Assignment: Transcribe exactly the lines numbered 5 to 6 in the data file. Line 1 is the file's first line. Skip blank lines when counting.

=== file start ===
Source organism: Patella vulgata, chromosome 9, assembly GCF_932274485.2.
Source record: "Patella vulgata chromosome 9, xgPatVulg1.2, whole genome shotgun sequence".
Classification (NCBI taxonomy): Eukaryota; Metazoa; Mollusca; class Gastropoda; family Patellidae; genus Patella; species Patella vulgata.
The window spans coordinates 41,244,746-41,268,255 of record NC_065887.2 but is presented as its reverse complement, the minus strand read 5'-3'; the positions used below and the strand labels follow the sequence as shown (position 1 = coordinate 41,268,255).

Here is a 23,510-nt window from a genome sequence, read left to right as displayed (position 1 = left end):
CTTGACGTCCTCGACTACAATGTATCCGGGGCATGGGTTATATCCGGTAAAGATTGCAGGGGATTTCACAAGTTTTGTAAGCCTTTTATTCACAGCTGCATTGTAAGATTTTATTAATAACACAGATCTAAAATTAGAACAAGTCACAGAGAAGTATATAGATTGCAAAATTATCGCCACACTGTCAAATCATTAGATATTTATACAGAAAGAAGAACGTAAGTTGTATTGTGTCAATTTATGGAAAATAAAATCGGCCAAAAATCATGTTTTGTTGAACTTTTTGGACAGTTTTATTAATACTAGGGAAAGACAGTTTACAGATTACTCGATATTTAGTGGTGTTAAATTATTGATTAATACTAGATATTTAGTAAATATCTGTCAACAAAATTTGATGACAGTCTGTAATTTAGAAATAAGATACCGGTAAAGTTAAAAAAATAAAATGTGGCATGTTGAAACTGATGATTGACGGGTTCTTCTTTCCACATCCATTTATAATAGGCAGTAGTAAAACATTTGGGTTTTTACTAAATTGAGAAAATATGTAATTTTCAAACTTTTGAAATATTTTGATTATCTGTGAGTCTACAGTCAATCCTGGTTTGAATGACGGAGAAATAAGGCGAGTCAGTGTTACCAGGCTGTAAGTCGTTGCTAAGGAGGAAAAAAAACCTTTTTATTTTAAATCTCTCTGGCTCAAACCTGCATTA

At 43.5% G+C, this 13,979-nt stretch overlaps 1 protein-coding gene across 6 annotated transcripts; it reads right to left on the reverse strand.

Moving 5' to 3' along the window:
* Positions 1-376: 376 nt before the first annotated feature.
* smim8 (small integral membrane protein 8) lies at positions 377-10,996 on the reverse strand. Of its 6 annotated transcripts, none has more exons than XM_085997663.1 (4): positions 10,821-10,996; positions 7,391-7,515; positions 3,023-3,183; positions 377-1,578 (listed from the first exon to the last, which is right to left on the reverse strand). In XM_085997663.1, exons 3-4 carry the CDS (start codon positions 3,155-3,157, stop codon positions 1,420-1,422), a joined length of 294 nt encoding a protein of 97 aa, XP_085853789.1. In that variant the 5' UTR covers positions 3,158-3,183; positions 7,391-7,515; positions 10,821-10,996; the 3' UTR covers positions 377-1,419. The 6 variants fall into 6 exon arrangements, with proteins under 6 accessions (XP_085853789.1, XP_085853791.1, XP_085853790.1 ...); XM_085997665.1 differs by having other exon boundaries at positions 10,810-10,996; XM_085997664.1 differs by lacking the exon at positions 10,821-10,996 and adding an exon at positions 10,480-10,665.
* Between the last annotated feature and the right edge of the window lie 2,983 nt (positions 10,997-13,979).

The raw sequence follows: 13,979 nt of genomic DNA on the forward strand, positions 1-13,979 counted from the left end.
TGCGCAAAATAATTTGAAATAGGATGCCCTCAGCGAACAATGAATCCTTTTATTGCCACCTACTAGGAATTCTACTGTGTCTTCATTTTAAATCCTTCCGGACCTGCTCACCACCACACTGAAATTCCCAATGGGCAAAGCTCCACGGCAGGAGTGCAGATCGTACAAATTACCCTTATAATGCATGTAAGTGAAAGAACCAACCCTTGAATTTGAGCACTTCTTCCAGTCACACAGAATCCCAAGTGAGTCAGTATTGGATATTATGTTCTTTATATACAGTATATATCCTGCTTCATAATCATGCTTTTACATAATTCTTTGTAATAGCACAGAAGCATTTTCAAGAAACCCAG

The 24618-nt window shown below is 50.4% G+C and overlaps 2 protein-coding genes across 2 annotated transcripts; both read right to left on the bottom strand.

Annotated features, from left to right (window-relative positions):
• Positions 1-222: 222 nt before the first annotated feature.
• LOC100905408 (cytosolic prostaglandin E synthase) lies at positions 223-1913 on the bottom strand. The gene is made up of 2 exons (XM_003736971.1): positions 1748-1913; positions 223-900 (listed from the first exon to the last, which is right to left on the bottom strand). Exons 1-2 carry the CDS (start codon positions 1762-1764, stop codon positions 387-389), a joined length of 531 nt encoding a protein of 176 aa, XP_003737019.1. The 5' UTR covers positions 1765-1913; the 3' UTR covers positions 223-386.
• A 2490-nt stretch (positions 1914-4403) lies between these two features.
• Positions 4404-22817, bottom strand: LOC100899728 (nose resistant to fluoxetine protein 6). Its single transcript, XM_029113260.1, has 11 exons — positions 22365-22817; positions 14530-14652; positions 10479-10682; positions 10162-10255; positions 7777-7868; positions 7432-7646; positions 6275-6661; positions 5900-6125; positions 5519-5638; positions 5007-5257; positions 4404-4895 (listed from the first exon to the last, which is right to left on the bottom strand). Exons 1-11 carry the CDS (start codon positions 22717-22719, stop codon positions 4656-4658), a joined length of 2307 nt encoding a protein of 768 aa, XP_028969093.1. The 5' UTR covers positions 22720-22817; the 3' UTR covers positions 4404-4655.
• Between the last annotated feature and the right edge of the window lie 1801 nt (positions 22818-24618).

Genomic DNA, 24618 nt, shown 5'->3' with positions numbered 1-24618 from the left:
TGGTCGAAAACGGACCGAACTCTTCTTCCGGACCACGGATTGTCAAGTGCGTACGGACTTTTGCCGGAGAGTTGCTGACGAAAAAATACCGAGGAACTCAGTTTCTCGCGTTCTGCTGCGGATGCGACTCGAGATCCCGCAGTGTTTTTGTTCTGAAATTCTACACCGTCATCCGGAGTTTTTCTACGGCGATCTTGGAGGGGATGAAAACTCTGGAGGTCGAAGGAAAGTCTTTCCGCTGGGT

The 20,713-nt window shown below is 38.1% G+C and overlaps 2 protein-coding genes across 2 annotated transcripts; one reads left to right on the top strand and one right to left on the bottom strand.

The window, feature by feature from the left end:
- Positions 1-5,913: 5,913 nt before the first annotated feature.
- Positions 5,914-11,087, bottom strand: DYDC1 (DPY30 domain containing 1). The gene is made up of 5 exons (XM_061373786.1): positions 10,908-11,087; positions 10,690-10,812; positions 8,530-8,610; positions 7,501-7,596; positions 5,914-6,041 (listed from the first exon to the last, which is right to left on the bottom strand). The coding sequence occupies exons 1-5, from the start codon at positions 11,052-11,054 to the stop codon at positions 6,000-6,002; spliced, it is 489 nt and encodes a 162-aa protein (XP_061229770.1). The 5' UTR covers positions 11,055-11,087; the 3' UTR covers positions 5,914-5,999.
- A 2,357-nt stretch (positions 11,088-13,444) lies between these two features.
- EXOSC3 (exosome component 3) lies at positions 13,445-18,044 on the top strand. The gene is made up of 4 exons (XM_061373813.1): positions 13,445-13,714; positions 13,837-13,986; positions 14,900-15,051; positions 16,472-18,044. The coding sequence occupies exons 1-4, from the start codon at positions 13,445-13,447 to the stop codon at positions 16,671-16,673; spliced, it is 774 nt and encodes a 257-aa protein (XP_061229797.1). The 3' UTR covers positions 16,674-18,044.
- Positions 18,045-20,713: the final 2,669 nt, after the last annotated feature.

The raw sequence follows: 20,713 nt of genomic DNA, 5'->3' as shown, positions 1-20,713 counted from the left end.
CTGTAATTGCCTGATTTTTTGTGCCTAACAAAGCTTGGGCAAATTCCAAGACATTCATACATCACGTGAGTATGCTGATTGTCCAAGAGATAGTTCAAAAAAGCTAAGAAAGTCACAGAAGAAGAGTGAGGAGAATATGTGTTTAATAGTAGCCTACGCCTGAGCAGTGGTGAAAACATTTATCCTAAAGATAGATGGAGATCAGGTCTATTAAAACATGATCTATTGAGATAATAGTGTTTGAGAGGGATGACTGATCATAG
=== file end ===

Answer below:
Here is a 23,510-nt window from a genome sequence, read left to right as displayed (position 1 = left end):
CTTGACGTCCTCGACTACAATGTATCCGGGGCATGGGTTATATCCGGTAAAGATTGCAGGGGATTTCACAAGTTTTGTAAGCCTTTTATTCACAGCTGCATTGTAAGATTTTATTAATAACACAGATCTAAAATTAGAACAAGTCACAGAGAAGTATATAGATTGCAAAATTATCGCCACACTGTCAAATCATTAGATATTTATACAGAAAGAAGAACGTAAGTTGTATTGTGTCAATTTATGGAAAATAAAATCGGCCAAAAATCATGTTTTGTTGAACTTTTTGGACAGTTTTATTAATACTAGGGAAAGACAGTTTACAGATTACTCGATATTTAGTGGTGTTAAATTATTGATTAATACTAGATATTTAGTAAATATCTGTCAACAAAATTTGATGACAGTCTGTAATTTAGAAATAAGATACCGGTAAAGTTAAAAAAATAAAATGTGGCATGTTGAAACTGATGATTGACGGGTTCTTCTTTCCACATCCATTTATAATAGGCAGTAGTAAAACATTTGGGTTTTTACTAAATTGAGAAAATATGTAATTTTCAAACTTTTGAAATATTTTGATTATCTGTGAGTCTACAGTCAATCCTGGTTTGAATGACGGAGAAATAAGGCGAGTCAGTGTTACCAGGCTGTAAGTCGTTGCTAAGGAGGAAAAAAAACCTTTTTATTTTAAATCTCTCTGGCTCAAACCTGCATTA